I’ll try to explain it in my layman terms, so bear with me – one clutch engages gear 1, 3 and 5 while another engages 2, 4 and 6. Let’s say a car moves off and engages gear 1; another clutch already then readies to engage gear 2, resulting in an almost instantaneous millisecond shift. By the time the car is at gear two, the clutch responsible for gear 1, 3 and 5 already prepares to engage gear 3, and so forth. This relatively simple idea immediately makes the single clutch idea a clumsy application.

Having owned a car using this aforementioned dual-clutch gearbox, I cannot help but feel smug every time the car upshifts seamlessly, offering the acceleration of a typical manual gearbox yet offering fast, fuss-free shifts of a torque converter automatic. For a gearbox with the least compromises, and offering the best of all worlds, this has got to be it.

But of course, the couple of compromises this gearbox makes might be worth mentioning here, as they are significant depending on what the driver is looking for in a drive.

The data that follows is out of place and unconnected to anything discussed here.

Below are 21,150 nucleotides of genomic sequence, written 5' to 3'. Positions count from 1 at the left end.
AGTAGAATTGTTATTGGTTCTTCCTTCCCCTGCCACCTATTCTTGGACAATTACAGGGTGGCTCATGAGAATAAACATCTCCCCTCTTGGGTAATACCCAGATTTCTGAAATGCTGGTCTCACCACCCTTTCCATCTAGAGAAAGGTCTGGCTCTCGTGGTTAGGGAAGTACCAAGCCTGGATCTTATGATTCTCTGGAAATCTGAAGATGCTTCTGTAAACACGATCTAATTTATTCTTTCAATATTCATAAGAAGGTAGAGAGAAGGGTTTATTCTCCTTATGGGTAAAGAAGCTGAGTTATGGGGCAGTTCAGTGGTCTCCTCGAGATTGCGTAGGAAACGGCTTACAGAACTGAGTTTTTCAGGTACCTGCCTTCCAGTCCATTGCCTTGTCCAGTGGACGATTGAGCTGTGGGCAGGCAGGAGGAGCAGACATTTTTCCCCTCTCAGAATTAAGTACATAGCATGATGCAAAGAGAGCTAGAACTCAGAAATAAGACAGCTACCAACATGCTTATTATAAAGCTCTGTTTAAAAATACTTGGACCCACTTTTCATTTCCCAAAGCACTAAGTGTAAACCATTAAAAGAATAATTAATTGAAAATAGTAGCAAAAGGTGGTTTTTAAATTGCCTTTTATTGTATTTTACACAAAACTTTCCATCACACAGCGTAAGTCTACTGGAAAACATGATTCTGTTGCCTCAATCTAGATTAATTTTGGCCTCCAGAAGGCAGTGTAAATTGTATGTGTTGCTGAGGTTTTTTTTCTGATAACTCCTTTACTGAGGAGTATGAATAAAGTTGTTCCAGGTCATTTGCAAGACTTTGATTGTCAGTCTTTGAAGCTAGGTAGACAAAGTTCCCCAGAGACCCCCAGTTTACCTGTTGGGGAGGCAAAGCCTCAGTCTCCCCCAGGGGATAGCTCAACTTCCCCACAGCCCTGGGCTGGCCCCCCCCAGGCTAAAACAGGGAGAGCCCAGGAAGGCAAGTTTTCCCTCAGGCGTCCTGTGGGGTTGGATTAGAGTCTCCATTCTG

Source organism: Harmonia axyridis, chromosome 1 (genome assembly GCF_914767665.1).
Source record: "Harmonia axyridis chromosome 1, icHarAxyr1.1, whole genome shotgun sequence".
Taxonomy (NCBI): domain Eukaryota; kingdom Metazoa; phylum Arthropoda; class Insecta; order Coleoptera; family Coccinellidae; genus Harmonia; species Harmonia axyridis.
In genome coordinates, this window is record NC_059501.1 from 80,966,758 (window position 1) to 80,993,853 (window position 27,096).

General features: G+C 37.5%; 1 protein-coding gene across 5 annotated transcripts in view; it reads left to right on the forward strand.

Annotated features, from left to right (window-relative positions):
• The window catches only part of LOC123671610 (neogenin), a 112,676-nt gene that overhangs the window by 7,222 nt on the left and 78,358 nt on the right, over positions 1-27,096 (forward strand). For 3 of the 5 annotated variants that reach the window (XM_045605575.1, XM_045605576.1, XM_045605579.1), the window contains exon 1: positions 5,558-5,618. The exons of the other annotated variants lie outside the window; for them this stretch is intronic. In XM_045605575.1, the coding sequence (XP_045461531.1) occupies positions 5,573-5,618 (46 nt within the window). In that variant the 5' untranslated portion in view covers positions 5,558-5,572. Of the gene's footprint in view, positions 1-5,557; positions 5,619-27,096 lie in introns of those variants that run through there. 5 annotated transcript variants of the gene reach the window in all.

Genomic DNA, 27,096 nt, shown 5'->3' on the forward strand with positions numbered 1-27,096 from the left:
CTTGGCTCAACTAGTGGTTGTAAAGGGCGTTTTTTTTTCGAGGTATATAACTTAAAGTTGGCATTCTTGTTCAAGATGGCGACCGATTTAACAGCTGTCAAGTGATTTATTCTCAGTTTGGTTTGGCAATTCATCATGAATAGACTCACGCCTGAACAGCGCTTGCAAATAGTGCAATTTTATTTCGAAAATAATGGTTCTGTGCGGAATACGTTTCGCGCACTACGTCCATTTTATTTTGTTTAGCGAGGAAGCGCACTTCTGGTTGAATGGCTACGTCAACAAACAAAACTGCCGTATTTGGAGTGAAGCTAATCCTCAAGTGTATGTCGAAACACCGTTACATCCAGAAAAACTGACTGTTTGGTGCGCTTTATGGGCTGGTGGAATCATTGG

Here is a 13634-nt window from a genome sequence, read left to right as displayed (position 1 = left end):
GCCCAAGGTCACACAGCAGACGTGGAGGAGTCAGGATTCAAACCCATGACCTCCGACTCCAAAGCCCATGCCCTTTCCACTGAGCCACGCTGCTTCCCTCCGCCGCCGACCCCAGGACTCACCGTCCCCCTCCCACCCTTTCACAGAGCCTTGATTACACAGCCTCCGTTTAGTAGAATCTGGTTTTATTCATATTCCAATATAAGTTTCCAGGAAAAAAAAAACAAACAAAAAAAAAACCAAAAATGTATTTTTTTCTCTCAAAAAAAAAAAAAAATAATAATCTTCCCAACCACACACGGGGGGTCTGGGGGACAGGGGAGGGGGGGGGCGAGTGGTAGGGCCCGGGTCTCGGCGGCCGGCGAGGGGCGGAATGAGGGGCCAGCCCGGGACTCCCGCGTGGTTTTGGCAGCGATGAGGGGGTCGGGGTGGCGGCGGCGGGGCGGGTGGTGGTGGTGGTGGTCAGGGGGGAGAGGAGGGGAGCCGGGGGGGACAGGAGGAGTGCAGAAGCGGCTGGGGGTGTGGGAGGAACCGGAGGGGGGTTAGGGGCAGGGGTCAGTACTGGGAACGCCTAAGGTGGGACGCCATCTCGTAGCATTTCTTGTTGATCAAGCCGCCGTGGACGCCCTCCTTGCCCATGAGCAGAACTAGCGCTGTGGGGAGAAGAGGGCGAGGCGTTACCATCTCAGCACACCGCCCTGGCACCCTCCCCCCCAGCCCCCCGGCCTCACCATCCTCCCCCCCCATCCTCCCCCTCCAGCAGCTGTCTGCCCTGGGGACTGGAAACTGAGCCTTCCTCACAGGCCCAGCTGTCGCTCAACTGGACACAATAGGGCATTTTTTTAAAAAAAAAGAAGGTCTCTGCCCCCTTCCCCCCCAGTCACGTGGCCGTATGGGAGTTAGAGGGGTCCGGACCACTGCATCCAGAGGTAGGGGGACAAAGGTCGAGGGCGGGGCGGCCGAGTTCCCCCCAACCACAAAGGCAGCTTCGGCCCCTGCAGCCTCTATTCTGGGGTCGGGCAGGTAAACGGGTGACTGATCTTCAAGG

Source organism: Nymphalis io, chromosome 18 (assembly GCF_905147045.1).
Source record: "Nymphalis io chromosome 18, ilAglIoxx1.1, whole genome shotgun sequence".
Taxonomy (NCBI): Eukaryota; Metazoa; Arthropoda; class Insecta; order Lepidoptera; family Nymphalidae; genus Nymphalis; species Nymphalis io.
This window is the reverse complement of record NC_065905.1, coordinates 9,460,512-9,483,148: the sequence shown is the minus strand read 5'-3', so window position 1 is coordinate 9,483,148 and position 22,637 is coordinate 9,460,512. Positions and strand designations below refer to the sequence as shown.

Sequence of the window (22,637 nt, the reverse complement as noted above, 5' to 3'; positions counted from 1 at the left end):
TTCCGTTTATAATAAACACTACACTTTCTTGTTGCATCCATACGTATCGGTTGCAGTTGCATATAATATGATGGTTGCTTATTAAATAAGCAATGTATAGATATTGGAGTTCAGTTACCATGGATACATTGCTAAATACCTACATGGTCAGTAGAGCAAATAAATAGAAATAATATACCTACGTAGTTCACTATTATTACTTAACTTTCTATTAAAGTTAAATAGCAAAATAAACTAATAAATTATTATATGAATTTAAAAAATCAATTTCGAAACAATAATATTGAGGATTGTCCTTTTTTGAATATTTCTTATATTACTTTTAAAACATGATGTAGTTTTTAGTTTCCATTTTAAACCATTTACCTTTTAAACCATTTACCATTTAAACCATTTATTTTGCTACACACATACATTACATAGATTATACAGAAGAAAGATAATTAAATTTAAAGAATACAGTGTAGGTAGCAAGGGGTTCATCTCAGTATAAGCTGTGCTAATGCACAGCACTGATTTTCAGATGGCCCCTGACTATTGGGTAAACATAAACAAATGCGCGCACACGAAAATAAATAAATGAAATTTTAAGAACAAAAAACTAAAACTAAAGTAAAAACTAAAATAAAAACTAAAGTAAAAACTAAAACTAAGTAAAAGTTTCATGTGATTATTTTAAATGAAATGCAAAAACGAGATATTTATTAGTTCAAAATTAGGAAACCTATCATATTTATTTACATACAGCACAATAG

No matter how smooth dual-clutch gearbox shifts, it still suffers some symptoms of a semi-automatic. For instance, moving off on an incline, roll-back is bound to happen – hence the need for a hill-hold function. Applying especially to luxury cars, some vibration is also experienced when the clutch engages as the car is about to move off. The loss of some refinement here might be crucial for those looking for an absolutely smooth, fluid gearbox. A torque converter automatic on the other hand, still triumphs as probably the smoothest gearbox around. For that reason, I predict its application would still come in useful in the most luxurious of cars.